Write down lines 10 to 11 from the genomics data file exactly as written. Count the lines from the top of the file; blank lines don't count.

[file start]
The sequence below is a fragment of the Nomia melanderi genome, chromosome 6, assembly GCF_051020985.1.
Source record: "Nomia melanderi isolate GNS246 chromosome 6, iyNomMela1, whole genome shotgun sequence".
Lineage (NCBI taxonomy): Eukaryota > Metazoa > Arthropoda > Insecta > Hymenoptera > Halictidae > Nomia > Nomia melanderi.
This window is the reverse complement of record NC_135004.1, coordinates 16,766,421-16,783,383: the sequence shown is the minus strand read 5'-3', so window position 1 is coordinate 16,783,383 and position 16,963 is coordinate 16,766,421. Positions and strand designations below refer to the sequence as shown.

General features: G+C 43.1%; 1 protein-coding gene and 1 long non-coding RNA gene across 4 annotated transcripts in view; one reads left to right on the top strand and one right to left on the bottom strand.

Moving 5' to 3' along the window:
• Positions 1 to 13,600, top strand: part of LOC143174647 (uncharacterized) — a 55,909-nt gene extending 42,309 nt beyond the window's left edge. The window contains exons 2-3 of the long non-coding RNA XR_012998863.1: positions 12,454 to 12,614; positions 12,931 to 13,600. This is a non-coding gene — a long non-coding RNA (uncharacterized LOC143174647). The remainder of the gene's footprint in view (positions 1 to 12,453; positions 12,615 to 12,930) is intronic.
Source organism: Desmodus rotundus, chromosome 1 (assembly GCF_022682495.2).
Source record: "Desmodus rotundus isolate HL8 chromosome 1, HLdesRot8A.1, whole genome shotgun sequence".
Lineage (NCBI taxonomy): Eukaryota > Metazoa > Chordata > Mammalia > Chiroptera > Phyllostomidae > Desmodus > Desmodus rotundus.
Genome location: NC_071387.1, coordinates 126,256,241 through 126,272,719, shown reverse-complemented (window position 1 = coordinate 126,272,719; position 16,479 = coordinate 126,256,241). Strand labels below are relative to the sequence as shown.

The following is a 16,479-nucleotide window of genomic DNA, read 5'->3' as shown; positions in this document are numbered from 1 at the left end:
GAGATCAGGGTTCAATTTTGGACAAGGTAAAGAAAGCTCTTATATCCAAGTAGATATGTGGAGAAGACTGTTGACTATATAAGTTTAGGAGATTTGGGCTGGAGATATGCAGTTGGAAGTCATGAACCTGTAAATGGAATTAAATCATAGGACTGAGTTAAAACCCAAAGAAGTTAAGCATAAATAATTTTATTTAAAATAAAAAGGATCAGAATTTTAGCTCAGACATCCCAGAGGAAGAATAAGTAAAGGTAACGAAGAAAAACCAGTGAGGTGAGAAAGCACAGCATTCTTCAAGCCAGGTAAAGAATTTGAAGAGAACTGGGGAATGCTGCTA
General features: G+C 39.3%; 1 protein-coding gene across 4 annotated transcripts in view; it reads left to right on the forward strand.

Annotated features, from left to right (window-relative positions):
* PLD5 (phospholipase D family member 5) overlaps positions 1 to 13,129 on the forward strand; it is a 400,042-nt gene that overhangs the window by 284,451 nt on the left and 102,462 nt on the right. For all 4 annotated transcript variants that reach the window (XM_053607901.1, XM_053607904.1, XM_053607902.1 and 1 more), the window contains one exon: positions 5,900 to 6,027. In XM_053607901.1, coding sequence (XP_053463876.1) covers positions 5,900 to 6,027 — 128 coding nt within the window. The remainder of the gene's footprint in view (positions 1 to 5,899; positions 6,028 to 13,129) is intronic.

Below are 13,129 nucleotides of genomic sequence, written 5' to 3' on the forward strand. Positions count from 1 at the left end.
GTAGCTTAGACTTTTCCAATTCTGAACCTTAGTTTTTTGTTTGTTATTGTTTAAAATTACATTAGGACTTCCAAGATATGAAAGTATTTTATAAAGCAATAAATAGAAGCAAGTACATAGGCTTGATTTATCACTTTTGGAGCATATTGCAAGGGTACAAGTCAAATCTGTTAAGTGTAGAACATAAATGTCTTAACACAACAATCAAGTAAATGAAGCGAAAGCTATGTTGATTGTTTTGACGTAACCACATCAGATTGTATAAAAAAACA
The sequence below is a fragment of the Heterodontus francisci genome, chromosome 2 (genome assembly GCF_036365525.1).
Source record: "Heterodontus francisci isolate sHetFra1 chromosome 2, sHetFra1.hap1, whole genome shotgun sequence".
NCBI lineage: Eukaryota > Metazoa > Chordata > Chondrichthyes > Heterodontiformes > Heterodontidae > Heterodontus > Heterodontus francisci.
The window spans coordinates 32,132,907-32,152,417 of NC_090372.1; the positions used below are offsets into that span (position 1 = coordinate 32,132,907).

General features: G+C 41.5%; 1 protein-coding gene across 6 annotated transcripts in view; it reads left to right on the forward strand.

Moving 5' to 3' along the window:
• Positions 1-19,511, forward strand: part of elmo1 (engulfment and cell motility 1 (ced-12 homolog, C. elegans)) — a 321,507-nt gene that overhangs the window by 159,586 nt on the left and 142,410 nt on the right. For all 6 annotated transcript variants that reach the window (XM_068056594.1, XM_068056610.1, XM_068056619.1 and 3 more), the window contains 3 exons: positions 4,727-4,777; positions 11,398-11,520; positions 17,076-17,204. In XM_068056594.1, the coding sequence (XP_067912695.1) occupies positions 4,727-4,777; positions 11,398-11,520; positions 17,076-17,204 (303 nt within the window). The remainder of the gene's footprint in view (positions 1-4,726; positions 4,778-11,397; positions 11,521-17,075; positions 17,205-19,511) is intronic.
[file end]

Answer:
Lineage (NCBI taxonomy): Eukaryota > Metazoa > Chordata > Mammalia > Chiroptera > Phyllostomidae > Desmodus > Desmodus rotundus.
Genome location: NC_071387.1, coordinates 126,256,241 through 126,272,719, shown reverse-complemented (window position 1 = coordinate 126,272,719; position 16,479 = coordinate 126,256,241). Strand labels below are relative to the sequence as shown.